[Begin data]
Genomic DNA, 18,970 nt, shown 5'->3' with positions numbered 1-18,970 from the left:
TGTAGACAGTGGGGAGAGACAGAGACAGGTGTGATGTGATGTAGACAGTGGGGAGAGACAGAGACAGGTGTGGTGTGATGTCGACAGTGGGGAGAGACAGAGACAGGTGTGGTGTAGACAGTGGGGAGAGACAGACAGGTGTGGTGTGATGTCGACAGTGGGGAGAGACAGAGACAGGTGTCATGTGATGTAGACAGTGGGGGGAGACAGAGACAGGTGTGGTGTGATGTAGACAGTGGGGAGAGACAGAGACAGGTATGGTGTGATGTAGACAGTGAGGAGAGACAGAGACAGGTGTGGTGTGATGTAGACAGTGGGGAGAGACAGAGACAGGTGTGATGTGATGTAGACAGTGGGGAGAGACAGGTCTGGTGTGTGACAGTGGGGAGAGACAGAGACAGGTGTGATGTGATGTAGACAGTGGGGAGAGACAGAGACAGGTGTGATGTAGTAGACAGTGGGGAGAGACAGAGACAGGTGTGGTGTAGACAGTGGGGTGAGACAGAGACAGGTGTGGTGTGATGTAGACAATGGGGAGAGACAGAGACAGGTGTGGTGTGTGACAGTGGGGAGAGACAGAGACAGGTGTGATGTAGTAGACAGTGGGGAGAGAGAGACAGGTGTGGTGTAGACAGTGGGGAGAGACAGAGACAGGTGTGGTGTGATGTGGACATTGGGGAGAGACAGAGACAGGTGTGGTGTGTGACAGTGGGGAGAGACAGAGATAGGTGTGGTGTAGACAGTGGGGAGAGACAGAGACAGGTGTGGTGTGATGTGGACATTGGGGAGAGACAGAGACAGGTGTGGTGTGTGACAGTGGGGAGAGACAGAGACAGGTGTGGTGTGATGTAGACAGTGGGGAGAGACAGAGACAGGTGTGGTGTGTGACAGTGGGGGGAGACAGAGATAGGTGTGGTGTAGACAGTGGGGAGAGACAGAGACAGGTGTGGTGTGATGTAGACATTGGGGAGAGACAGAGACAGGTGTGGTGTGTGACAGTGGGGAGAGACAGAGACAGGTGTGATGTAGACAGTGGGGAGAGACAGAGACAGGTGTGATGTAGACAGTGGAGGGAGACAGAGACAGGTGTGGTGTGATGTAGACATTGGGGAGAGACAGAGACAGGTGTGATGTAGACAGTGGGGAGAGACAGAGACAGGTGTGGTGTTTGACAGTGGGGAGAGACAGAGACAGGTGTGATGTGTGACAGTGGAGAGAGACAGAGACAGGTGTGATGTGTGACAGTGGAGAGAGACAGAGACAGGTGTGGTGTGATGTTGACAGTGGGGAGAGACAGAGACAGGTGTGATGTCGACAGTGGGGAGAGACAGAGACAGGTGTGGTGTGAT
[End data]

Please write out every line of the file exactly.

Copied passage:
Genomic DNA, 18,970 nt, shown 5'->3' with positions numbered 1-18,970 from the left:
TGTAGACAGTGGGGAGAGACAGAGACAGGTGTGATGTGATGTAGACAGTGGGGAGAGACAGAGACAGGTGTGGTGTGATGTCGACAGTGGGGAGAGACAGAGACAGGTGTGGTGTAGACAGTGGGGAGAGACAGACAGGTGTGGTGTGATGTCGACAGTGGGGAGAGACAGAGACAGGTGTCATGTGATGTAGACAGTGGGGGGAGACAGAGACAGGTGTGGTGTGATGTAGACAGTGGGGAGAGACAGAGACAGGTATGGTGTGATGTAGACAGTGAGGAGAGACAGAGACAGGTGTGGTGTGATGTAGACAGTGGGGAGAGACAGAGACAGGTGTGATGTGATGTAGACAGTGGGGAGAGACAGGTCTGGTGTGTGACAGTGGGGAGAGACAGAGACAGGTGTGATGTGATGTAGACAGTGGGGAGAGACAGAGACAGGTGTGATGTAGTAGACAGTGGGGAGAGACAGAGACAGGTGTGGTGTAGACAGTGGGGTGAGACAGAGACAGGTGTGGTGTGATGTAGACAATGGGGAGAGACAGAGACAGGTGTGGTGTGTGACAGTGGGGAGAGACAGAGACAGGTGTGATGTAGTAGACAGTGGGGAGAGAGAGACAGGTGTGGTGTAGACAGTGGGGAGAGACAGAGACAGGTGTGGTGTGATGTGGACATTGGGGAGAGACAGAGACAGGTGTGGTGTGTGACAGTGGGGAGAGACAGAGATAGGTGTGGTGTAGACAGTGGGGAGAGACAGAGACAGGTGTGGTGTGATGTGGACATTGGGGAGAGACAGAGACAGGTGTGGTGTGTGACAGTGGGGAGAGACAGAGACAGGTGTGGTGTGATGTAGACAGTGGGGAGAGACAGAGACAGGTGTGGTGTGTGACAGTGGGGGGAGACAGAGATAGGTGTGGTGTAGACAGTGGGGAGAGACAGAGACAGGTGTGGTGTGATGTAGACATTGGGGAGAGACAGAGACAGGTGTGGTGTGTGACAGTGGGGAGAGACAGAGACAGGTGTGATGTAGACAGTGGGGAGAGACAGAGACAGGTGTGATGTAGACAGTGGAGGGAGACAGAGACAGGTGTGGTGTGATGTAGACATTGGGGAGAGACAGAGACAGGTGTGATGTAGACAGTGGGGAGAGACAGAGACAGGTGTGGTGTTTGACAGTGGGGAGAGACAGAGACAGGTGTGATGTGTGACAGTGGAGAGAGACAGAGACAGGTGTGATGTGTGACAGTGGAGAGAGACAGAGACAGGTGTGGTGTGATGTTGACAGTGGGGAGAGACAGAGACAGGTGTGATGTCGACAGTGGGGAGAGACAGAGACAGGTGTGGTGTGAT